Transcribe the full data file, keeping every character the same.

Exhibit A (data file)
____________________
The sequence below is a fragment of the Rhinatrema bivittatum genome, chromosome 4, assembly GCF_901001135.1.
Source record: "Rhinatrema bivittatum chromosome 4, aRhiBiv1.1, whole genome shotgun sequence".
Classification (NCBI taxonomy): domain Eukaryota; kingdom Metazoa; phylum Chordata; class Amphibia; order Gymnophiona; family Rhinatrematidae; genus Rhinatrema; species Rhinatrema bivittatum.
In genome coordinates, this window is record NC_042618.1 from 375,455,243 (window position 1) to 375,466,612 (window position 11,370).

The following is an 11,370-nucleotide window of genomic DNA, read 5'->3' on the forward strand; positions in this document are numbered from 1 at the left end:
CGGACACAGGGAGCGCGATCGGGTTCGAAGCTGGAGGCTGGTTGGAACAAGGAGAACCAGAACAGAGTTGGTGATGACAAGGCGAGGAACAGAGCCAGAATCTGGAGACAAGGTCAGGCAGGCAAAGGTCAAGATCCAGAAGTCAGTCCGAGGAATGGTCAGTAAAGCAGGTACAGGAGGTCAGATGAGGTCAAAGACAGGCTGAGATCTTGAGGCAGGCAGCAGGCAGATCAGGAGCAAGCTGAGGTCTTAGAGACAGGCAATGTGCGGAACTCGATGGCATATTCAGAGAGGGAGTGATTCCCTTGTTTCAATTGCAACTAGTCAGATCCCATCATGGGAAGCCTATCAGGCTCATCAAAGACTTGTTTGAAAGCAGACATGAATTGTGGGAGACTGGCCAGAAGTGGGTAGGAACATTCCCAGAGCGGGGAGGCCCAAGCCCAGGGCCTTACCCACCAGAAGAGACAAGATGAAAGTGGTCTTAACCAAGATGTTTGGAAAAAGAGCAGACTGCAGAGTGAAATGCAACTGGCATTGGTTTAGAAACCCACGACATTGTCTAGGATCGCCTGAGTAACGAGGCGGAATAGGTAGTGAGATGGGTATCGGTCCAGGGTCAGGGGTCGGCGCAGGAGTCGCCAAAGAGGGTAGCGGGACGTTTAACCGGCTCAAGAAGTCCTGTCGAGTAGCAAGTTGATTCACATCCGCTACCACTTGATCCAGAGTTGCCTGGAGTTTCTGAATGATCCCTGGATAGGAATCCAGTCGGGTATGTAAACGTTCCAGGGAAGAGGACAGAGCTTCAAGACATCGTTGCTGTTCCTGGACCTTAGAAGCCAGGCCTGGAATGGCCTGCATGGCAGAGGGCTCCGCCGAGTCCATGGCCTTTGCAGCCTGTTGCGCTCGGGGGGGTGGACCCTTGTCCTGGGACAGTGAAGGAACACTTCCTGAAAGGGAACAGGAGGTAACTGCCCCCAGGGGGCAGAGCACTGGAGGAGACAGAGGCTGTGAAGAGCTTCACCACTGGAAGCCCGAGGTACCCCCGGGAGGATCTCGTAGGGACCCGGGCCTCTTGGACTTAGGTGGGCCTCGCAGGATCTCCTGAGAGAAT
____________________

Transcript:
The sequence below is a fragment of the Rhinatrema bivittatum genome, chromosome 4, assembly GCF_901001135.1.
Source record: "Rhinatrema bivittatum chromosome 4, aRhiBiv1.1, whole genome shotgun sequence".
Classification (NCBI taxonomy): domain Eukaryota; kingdom Metazoa; phylum Chordata; class Amphibia; order Gymnophiona; family Rhinatrematidae; genus Rhinatrema; species Rhinatrema bivittatum.
In genome coordinates, this window is record NC_042618.1 from 375,455,243 (window position 1) to 375,466,612 (window position 11,370).

The following is an 11,370-nucleotide window of genomic DNA, read 5'->3' on the forward strand; positions in this document are numbered from 1 at the left end:
CGGACACAGGGAGCGCGATCGGGTTCGAAGCTGGAGGCTGGTTGGAACAAGGAGAACCAGAACAGAGTTGGTGATGACAAGGCGAGGAACAGAGCCAGAATCTGGAGACAAGGTCAGGCAGGCAAAGGTCAAGATCCAGAAGTCAGTCCGAGGAATGGTCAGTAAAGCAGGTACAGGAGGTCAGATGAGGTCAAAGACAGGCTGAGATCTTGAGGCAGGCAGCAGGCAGATCAGGAGCAAGCTGAGGTCTTAGAGACAGGCAATGTGCGGAACTCGATGGCATATTCAGAGAGGGAGTGATTCCCTTGTTTCAATTGCAACTAGTCAGATCCCATCATGGGAAGCCTATCAGGCTCATCAAAGACTTGTTTGAAAGCAGACATGAATTGTGGGAGACTGGCCAGAAGTGGGTAGGAACATTCCCAGAGCGGGGAGGCCCAAGCCCAGGGCCTTACCCACCAGAAGAGACAAGATGAAAGTGGTCTTAACCAAGATGTTTGGAAAAAGAGCAGACTGCAGAGTGAAATGCAACTGGCATTGGTTTAGAAACCCACGACATTGTCTAGGATCGCCTGAGTAACGAGGCGGAATAGGTAGTGAGATGGGTATCGGTCCAGGGTCAGGGGTCGGCGCAGGAGTCGCCAAAGAGGGTAGCGGGACGTTTAACCGGCTCAAGAAGTCCTGTCGAGTAGCAAGTTGATTCACATCCGCTACCACTTGATCCAGAGTTGCCTGGAGTTTCTGAATGATCCCTGGATAGGAATCCAGTCGGGTATGTAAACGTTCCAGGGAAGAGGACAGAGCTTCAAGACATCGTTGCTGTTCCTGGACCTTAGAAGCCAGGCCTGGAATGGCCTGCATGGCAGAGGGCTCCGCCGAGTCCATGGCCTTTGCAGCCTGTTGCGCTCGGGGGGGTGGACCCTTGTCCTGGGACAGTGAAGGAACACTTCCTGAAAGGGAACAGGAGGTAACTGCCCCCAGGGGGCAGAGCACTGGAGGAGACAGAGGCTGTGAAGAGCTTCACCACTGGAAGCCCGAGGTACCCCCGGGAGGATCTCGTAGGGACCCGGGCCTCTTGGACTTAGGTGGGCCTCGCAGGATCTCCTGAGAGAAT